Architectural Permanence

It seems that society as a whole has been seeking to build permanence since the dawn of architecture and the idea of creating space and shelter.  Permanence, defined as "the state or quality of lasting or remaining unchanged indefinitely", has evaded many of our most famous works, over time the elements combined with the destructive character of the human race has led to the premature deterioration of shelter.  Permanence, however, is such a bold term to define what we build and have built over time because after a while, social and technical implications eventually lead to an inevitable destruction.  We are a society - a world - that is based on evolution and alterations through time.  Very few things that started as one entity remain the same through its useful lifetime, we adapt, alter and deconstruct everything.  Quite simply, we are a society unprepared for permanence, and that's okay, but our designers must stop alluding to the fact that a building can and will last for an eternity.  Instead, let's focus on building efficiently, knowingly preparing for the day our marks on this earth will be removed and replaced.

Social Confines of Permanence

Evolution

We are ever-evolving.  Within evolution is the necessity for change, to alter and move past things that may not have work while adapting others to maintain their current effectiveness.  Permanence may never work because humans are so dynamic.  Whether it be a natural disaster or simply a change in how a businesses are operated, humans will eventually find a better more efficient way to do something.  Because just about everything society does needs shelter or a space to occur, the evolution of even the simplest parts of life will eventually change the way our built environment is made, operates, etc.  Nothing will remain the same forever which immediately eradicates the word 'permanence'.  Instead, our structures, as much as our lives, will change over time to make way for any changes necessary.  Evolution of ideas, technologies and human behavioral patterns immediately changes the idea of a permanent architecture.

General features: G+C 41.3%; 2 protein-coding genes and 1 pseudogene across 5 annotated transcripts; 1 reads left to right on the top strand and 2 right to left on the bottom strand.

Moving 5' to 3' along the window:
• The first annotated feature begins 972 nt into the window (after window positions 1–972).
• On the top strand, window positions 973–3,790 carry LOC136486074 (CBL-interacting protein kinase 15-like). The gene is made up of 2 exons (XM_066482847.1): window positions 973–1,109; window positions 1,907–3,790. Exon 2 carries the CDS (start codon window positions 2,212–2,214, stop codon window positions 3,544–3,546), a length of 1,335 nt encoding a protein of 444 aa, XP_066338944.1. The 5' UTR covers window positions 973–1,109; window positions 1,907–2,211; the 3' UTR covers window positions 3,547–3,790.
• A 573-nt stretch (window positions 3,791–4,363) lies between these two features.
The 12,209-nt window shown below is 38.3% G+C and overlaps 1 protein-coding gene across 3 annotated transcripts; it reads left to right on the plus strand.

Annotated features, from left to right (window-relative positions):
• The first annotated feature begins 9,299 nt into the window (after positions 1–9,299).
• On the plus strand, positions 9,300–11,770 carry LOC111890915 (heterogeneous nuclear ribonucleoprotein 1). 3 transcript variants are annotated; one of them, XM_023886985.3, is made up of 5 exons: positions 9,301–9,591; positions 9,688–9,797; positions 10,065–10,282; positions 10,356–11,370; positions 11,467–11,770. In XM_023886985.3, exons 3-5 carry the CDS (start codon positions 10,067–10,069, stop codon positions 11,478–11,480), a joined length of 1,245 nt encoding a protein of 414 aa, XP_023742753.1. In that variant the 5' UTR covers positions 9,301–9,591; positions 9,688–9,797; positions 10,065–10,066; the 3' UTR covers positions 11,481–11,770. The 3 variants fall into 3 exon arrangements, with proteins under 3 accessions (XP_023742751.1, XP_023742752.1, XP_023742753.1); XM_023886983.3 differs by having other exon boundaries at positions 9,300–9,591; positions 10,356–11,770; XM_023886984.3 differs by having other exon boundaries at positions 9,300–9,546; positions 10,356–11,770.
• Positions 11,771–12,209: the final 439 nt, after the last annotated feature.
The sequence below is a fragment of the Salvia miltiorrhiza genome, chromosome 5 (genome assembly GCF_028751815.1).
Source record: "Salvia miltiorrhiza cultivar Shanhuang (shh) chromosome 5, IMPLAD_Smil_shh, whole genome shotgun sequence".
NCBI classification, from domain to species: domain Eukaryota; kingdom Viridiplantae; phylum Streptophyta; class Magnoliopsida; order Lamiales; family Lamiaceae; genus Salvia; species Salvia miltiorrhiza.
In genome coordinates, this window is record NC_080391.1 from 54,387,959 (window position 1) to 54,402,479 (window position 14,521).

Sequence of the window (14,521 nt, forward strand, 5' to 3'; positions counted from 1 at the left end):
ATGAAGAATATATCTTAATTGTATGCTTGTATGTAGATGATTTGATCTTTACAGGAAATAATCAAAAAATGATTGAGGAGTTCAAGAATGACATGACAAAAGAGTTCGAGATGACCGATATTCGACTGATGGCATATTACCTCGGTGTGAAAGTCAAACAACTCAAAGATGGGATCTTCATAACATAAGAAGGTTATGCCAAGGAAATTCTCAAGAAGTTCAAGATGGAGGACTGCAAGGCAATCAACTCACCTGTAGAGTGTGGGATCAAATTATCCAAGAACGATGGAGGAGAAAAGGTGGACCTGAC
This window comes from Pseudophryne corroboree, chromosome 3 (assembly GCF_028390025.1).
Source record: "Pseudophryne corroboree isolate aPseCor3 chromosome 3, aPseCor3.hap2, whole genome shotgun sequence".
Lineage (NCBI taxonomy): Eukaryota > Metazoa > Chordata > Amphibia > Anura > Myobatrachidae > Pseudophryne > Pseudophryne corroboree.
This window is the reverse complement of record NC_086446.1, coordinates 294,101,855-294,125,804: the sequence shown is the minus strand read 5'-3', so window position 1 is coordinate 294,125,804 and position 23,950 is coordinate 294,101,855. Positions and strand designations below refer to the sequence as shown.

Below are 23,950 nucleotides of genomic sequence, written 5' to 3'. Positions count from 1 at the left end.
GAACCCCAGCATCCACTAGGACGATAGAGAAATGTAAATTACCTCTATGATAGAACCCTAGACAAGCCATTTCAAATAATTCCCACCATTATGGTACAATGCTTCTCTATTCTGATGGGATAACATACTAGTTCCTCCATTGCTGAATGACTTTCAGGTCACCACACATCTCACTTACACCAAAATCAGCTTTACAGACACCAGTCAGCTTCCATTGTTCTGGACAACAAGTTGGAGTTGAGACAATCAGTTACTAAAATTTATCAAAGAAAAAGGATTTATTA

Changing Needs

Similar to evolution, our needs as humans have become more specifically driven as buildings have evolved even in the last 100 years.  What humans need their spaces to do changes as quickly as technology, especially with the ever-increasing use of technology in our buildings. Because of this, nothing can ever be permanent, which begs the question of 'timeless design' since its own obsolescence is planned from the day of its inception.  Hospitals and industrial buildings are a prime example of this, especially as our means of treating humans and manufacturing goods rapidly evolves needing newer technology and perhaps less room to operate.  

Development of Cities + Neighborhoods

As basic animal instincts dictate, humans move.  Whether that move be dramatic or simple, our trends in movement have a huge impact in how our built environment has remained ever-changing and non-permanent.  Housing, for example is a perfect case of how permanence will not be efficient.  Communities spurt up and diminish away while others flourish for decades or centuries.  Atop that, the movement of the typical human (family) to and from different abodes has grown in the past 50 years, especially as our global connection continues to increase.  We are bred on movement, migration patterns demonstrate how staying in one place has never been ample for humans.  Building a home or building that lasts forever creates a conundrum for those who want to move on yet do not want to waste.  What if buildings were able to be disassembled and reassembled or even re-purposed?  Those components actually could become permanent within themselves, living fuller more useful lives creating something different than before.